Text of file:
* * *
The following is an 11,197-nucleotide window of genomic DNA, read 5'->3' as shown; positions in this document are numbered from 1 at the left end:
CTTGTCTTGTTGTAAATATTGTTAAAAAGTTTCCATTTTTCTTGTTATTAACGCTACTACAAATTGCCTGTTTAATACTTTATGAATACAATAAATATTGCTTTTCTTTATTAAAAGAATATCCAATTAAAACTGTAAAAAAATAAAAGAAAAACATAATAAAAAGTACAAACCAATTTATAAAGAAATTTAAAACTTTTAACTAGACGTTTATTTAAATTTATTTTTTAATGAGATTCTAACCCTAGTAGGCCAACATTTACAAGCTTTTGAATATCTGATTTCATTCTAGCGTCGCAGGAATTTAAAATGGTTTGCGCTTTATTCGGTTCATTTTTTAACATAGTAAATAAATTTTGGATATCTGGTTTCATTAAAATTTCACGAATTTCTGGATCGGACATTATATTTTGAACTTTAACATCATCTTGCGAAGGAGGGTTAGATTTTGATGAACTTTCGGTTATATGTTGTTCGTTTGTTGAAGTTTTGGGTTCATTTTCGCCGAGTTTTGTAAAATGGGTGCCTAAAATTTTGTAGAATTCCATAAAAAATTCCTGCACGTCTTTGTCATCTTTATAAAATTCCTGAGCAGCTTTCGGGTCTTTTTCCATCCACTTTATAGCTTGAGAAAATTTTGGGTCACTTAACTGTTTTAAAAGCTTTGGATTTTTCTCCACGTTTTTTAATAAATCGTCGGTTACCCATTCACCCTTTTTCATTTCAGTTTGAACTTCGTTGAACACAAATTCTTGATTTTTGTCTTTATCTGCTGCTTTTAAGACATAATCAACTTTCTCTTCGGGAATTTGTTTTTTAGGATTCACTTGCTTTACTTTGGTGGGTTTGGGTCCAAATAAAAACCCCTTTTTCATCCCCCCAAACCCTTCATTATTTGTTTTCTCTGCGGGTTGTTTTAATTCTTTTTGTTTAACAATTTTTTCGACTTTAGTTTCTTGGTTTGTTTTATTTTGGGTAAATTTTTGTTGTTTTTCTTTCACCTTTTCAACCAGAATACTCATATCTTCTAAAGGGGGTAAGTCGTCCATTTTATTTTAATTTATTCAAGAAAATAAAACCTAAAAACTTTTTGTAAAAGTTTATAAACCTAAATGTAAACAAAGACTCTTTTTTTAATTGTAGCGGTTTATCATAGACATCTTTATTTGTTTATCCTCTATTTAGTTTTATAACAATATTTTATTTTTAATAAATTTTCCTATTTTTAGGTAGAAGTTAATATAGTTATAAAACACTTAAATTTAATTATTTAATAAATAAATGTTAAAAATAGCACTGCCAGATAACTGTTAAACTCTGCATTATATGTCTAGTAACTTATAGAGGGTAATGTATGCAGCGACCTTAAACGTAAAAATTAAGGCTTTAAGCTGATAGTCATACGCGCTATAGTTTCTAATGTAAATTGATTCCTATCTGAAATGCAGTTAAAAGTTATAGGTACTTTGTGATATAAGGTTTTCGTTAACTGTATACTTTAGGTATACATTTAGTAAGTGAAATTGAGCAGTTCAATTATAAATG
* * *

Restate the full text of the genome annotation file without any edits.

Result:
The following is an 11,197-nucleotide window of genomic DNA, read 5'->3' as shown; positions in this document are numbered from 1 at the left end:
CTTGTCTTGTTGTAAATATTGTTAAAAAGTTTCCATTTTTCTTGTTATTAACGCTACTACAAATTGCCTGTTTAATACTTTATGAATACAATAAATATTGCTTTTCTTTATTAAAAGAATATCCAATTAAAACTGTAAAAAAATAAAAGAAAAACATAATAAAAAGTACAAACCAATTTATAAAGAAATTTAAAACTTTTAACTAGACGTTTATTTAAATTTATTTTTTAATGAGATTCTAACCCTAGTAGGCCAACATTTACAAGCTTTTGAATATCTGATTTCATTCTAGCGTCGCAGGAATTTAAAATGGTTTGCGCTTTATTCGGTTCATTTTTTAACATAGTAAATAAATTTTGGATATCTGGTTTCATTAAAATTTCACGAATTTCTGGATCGGACATTATATTTTGAACTTTAACATCATCTTGCGAAGGAGGGTTAGATTTTGATGAACTTTCGGTTATATGTTGTTCGTTTGTTGAAGTTTTGGGTTCATTTTCGCCGAGTTTTGTAAAATGGGTGCCTAAAATTTTGTAGAATTCCATAAAAAATTCCTGCACGTCTTTGTCATCTTTATAAAATTCCTGAGCAGCTTTCGGGTCTTTTTCCATCCACTTTATAGCTTGAGAAAATTTTGGGTCACTTAACTGTTTTAAAAGCTTTGGATTTTTCTCCACGTTTTTTAATAAATCGTCGGTTACCCATTCACCCTTTTTCATTTCAGTTTGAACTTCGTTGAACACAAATTCTTGATTTTTGTCTTTATCTGCTGCTTTTAAGACATAATCAACTTTCTCTTCGGGAATTTGTTTTTTAGGATTCACTTGCTTTACTTTGGTGGGTTTGGGTCCAAATAAAAACCCCTTTTTCATCCCCCCAAACCCTTCATTATTTGTTTTCTCTGCGGGTTGTTTTAATTCTTTTTGTTTAACAATTTTTTCGACTTTAGTTTCTTGGTTTGTTTTATTTTGGGTAAATTTTTGTTGTTTTTCTTTCACCTTTTCAACCAGAATACTCATATCTTCTAAAGGGGGTAAGTCGTCCATTTTATTTTAATTTATTCAAGAAAATAAAACCTAAAAACTTTTTGTAAAAGTTTATAAACCTAAATGTAAACAAAGACTCTTTTTTTAATTGTAGCGGTTTATCATAGACATCTTTATTTGTTTATCCTCTATTTAGTTTTATAACAATATTTTATTTTTAATAAATTTTCCTATTTTTAGGTAGAAGTTAATATAGTTATAAAACACTTAAATTTAATTATTTAATAAATAAATGTTAAAAATAGCACTGCCAGATAACTGTTAAACTCTGCATTATATGTCTAGTAACTTATAGAGGGTAATGTATGCAGCGACCTTAAACGTAAAAATTAAGGCTTTAAGCTGATAGTCATACGCGCTATAGTTTCTAATGTAAATTGATTCCTATCTGAAATGCAGTTAAAAGTTATAGGTACTTTGTGATATAAGGTTTTCGTTAACTGTATACTTTAGGTATACATTTAGTAAGTGAAATTGAGCAGTTCAATTATAAATG